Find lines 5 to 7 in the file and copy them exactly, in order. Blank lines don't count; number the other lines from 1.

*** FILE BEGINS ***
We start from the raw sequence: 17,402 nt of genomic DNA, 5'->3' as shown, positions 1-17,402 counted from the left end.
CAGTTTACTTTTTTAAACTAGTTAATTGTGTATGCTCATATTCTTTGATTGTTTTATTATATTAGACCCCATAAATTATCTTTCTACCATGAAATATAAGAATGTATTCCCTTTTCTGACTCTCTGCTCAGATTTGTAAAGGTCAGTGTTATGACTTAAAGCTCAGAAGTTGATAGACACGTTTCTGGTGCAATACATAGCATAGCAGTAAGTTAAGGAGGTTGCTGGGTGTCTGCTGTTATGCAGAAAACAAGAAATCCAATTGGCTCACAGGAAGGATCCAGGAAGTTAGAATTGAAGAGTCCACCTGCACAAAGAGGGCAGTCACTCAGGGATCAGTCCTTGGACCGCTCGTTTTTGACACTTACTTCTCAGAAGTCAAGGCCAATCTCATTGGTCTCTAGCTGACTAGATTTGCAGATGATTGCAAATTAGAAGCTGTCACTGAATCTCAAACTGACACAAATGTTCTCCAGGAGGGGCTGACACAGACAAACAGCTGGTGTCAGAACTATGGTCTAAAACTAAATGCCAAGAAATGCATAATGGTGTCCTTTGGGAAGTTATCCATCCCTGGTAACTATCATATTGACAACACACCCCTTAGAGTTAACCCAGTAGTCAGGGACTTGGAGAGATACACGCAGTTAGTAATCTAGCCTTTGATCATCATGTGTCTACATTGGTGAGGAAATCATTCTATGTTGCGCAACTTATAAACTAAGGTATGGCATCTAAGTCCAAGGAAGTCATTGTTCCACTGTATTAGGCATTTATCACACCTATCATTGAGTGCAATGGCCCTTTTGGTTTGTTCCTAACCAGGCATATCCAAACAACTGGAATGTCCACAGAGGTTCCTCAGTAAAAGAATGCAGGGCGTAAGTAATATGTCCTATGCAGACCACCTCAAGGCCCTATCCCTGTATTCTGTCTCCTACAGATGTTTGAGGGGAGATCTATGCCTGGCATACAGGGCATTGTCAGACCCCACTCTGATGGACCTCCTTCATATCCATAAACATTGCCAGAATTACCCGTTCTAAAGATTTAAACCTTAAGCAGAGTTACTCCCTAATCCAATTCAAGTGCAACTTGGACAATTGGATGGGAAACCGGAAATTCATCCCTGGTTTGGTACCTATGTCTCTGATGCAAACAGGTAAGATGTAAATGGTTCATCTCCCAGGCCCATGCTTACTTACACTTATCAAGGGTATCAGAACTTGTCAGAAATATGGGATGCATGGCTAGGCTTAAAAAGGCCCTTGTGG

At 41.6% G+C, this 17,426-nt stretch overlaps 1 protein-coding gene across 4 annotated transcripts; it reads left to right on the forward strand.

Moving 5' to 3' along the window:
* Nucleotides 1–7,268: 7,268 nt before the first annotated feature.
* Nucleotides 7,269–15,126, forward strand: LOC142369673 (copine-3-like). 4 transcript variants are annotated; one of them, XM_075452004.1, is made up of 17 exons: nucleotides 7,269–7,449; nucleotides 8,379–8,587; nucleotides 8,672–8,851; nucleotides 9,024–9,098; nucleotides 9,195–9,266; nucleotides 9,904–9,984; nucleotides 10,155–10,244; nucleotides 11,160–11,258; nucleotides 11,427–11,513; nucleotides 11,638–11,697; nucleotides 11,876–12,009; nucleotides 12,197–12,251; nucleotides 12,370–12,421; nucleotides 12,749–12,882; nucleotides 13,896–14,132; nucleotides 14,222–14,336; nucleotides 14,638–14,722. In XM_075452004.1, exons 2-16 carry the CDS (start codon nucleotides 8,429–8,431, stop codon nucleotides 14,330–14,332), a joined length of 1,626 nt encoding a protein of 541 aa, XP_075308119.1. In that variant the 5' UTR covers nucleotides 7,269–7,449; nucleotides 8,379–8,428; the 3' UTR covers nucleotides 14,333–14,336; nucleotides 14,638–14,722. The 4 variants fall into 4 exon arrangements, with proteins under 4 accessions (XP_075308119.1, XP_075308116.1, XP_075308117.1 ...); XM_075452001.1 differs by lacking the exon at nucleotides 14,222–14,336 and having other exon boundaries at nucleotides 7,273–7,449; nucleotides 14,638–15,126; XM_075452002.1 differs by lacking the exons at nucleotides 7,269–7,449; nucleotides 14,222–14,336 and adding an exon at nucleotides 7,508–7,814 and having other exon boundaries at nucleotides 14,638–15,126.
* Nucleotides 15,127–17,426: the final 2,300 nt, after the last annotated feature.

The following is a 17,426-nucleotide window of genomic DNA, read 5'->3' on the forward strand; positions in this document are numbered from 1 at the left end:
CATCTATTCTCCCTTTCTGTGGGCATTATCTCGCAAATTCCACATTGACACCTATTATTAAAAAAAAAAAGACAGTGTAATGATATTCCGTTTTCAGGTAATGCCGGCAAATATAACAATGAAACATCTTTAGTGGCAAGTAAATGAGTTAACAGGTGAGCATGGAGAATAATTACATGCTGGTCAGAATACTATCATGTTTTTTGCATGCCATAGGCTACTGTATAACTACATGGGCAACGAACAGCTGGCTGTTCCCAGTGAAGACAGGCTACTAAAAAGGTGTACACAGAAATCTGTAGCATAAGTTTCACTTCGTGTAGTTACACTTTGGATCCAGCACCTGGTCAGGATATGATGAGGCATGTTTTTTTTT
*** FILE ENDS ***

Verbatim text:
* Nucleotides 1–7,268: 7,268 nt before the first annotated feature.
* Nucleotides 7,269–15,126, forward strand: LOC142369673 (copine-3-like). 4 transcript variants are annotated; one of them, XM_075452004.1, is made up of 17 exons: nucleotides 7,269–7,449; nucleotides 8,379–8,587; nucleotides 8,672–8,851; nucleotides 9,024–9,098; nucleotides 9,195–9,266; nucleotides 9,904–9,984; nucleotides 10,155–10,244; nucleotides 11,160–11,258; nucleotides 11,427–11,513; nucleotides 11,638–11,697; nucleotides 11,876–12,009; nucleotides 12,197–12,251; nucleotides 12,370–12,421; nucleotides 12,749–12,882; nucleotides 13,896–14,132; nucleotides 14,222–14,336; nucleotides 14,638–14,722. In XM_075452004.1, exons 2-16 carry the CDS (start codon nucleotides 8,429–8,431, stop codon nucleotides 14,330–14,332), a joined length of 1,626 nt encoding a protein of 541 aa, XP_075308119.1. In that variant the 5' UTR covers nucleotides 7,269–7,449; nucleotides 8,379–8,428; the 3' UTR covers nucleotides 14,333–14,336; nucleotides 14,638–14,722. The 4 variants fall into 4 exon arrangements, with proteins under 4 accessions (XP_075308119.1, XP_075308116.1, XP_075308117.1 ...); XM_075452001.1 differs by lacking the exon at nucleotides 14,222–14,336 and having other exon boundaries at nucleotides 7,273–7,449; nucleotides 14,638–15,126; XM_075452002.1 differs by lacking the exons at nucleotides 7,269–7,449; nucleotides 14,222–14,336 and adding an exon at nucleotides 7,508–7,814 and having other exon boundaries at nucleotides 14,638–15,126.
* Nucleotides 15,127–17,426: the final 2,300 nt, after the last annotated feature.